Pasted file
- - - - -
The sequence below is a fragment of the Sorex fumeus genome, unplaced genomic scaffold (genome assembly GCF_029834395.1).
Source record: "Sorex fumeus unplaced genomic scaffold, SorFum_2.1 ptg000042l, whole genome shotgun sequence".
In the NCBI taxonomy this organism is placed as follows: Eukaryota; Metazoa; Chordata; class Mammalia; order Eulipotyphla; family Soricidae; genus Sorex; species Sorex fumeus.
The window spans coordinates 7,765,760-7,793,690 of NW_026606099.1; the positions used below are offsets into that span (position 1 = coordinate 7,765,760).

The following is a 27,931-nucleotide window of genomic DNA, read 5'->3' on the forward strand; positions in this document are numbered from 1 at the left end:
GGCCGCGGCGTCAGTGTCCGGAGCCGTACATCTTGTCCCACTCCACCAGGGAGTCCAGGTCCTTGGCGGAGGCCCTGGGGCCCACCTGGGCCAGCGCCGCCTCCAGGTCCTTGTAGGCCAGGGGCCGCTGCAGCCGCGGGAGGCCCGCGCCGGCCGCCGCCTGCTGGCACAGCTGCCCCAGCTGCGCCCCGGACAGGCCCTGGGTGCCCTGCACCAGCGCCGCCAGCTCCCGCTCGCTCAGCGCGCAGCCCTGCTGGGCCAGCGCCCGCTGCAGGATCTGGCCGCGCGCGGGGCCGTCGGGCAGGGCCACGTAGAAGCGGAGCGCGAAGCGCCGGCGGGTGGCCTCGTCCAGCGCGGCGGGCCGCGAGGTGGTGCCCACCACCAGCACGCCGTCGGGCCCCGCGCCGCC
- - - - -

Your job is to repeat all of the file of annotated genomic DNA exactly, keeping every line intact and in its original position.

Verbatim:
The sequence below is a fragment of the Sorex fumeus genome, unplaced genomic scaffold (genome assembly GCF_029834395.1).
Source record: "Sorex fumeus unplaced genomic scaffold, SorFum_2.1 ptg000042l, whole genome shotgun sequence".
In the NCBI taxonomy this organism is placed as follows: Eukaryota; Metazoa; Chordata; class Mammalia; order Eulipotyphla; family Soricidae; genus Sorex; species Sorex fumeus.
The window spans coordinates 7,765,760-7,793,690 of NW_026606099.1; the positions used below are offsets into that span (position 1 = coordinate 7,765,760).

The following is a 27,931-nucleotide window of genomic DNA, read 5'->3' on the forward strand; positions in this document are numbered from 1 at the left end:
GGCCGCGGCGTCAGTGTCCGGAGCCGTACATCTTGTCCCACTCCACCAGGGAGTCCAGGTCCTTGGCGGAGGCCCTGGGGCCCACCTGGGCCAGCGCCGCCTCCAGGTCCTTGTAGGCCAGGGGCCGCTGCAGCCGCGGGAGGCCCGCGCCGGCCGCCGCCTGCTGGCACAGCTGCCCCAGCTGCGCCCCGGACAGGCCCTGGGTGCCCTGCACCAGCGCCGCCAGCTCCCGCTCGCTCAGCGCGCAGCCCTGCTGGGCCAGCGCCCGCTGCAGGATCTGGCCGCGCGCGGGGCCGTCGGGCAGGGCCACGTAGAAGCGGAGCGCGAAGCGCCGGCGGGTGGCCTCGTCCAGCGCGGCGGGCCGCGAGGTGGTGCCCACCACCAGCACGCCGTCGGGCCCCGCGCCGCC